- The Washington Times - Tuesday, September 29, 2009

Democrat lashed out at Democrat on Tuesday, interrupting, snubbing and dissing each other before splintering apart over the issue of … a public health care option?

After months building up to the moment when the core of President Obama’s health care agenda would take center stage on Capitol Hill, Senate Democrats quickly devolved into petty intraparty bickering — not quietly, in private, but right there in the capacious Room 216 of the Hart Senate Office Building.

“Could you address what your amendment does with regard to the setting of prices?” Sen. Bill Nelson of Florida asked fellow Democrat Sen. John D. Rockefeller IV of West Virginia.

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“I will not answer that question,” a miffed Mr. Rockefeller said. “I want to focus on my amendment.”

“I’m giving you bouquets,” the Florida senator said sweetly. “I want you to help me.”

“But I want you to focus on this amendment,” the West Virginia senator said. “I assume it’s going to pass unanimously,” he added confidently as Day 5 of the Senate Finance Committee debate opened Tuesday morning.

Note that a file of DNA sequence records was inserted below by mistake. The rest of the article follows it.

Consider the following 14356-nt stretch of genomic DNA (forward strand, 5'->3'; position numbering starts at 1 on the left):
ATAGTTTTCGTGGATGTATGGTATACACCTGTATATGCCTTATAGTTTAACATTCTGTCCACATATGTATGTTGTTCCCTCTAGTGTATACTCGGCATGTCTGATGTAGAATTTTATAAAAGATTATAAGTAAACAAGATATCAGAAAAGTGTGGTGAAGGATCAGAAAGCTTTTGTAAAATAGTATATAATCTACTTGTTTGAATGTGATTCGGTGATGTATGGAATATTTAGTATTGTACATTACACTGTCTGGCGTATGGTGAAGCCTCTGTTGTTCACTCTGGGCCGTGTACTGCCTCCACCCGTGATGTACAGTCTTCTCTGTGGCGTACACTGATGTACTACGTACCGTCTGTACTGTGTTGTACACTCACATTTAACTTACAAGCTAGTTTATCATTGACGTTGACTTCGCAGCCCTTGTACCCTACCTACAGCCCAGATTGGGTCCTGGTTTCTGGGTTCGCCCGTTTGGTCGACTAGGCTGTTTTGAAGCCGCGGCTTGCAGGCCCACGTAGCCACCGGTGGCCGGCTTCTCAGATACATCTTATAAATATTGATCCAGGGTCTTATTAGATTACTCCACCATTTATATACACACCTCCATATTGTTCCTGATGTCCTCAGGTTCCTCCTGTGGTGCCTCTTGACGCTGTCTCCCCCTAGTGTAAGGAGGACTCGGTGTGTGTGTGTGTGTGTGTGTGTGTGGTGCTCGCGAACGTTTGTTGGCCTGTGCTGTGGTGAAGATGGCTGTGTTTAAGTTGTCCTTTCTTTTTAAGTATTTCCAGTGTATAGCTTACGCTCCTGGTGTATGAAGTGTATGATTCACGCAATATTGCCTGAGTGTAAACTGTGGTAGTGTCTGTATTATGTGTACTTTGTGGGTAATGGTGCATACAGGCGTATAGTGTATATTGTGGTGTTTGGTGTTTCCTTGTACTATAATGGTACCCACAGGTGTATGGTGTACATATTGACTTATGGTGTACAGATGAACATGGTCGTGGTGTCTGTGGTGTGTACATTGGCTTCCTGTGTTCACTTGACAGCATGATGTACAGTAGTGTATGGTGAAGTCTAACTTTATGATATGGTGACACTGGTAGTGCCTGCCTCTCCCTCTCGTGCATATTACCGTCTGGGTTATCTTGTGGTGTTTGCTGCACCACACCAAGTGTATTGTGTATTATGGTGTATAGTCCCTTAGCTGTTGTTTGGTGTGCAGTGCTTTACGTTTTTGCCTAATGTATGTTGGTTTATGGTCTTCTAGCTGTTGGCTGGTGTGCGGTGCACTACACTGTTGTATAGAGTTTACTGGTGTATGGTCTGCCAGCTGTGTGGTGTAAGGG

Mr. Rockefeller’s amendment sought to tie the government-run health care option to Medicare levels of reimbursement, but that a drew resounding raspberry from another Democrat, North Dakota’s Sen. Kent Conrad, who claimed every major hospital in his state “goes broke” if the plan passes.

“I can’t possibly support an amendment that does that,” he said

Later, Mr. Rockefeller got his dander up as yet another Democrat, Sen. Jeff Bingaman of New Mexico, demanded details of the proposed amendment. “You’re not going to respond?” the West Virginian asked incredulously.

“Oh, I’m glad to respond,” Mr. Bingaman said.

Republicans enjoyed the circular firing squad, with Democrats sniping about minutia within the Rockefeller amendment. Even more, though, the outnumbered Republicans saw the public dissent as a reason to question the entire premise of a public option — which nearly every committee Democrat insisted had the support of 70 percent of the American public.

“If it was so popular, why are there so many Democrats that have a problem with it?” Sen. John Ensign, Nevada Republican, asked. “Why is it causing your side so much consternation of not being able to get the bill through? I think the reason is because it’s not popular.”

What was clearly unpopular among committee Democrats was the public option proposed by Mr. Rockefeller, a 25-year Senate veteran. Just after lunch, his amendment went down in flames, with only eight ayes to 15 nays (five Democrats, including the Senate Finance Committee chairman, Sen. Max Baucus, joined all 10 Republicans to vote against the plan).

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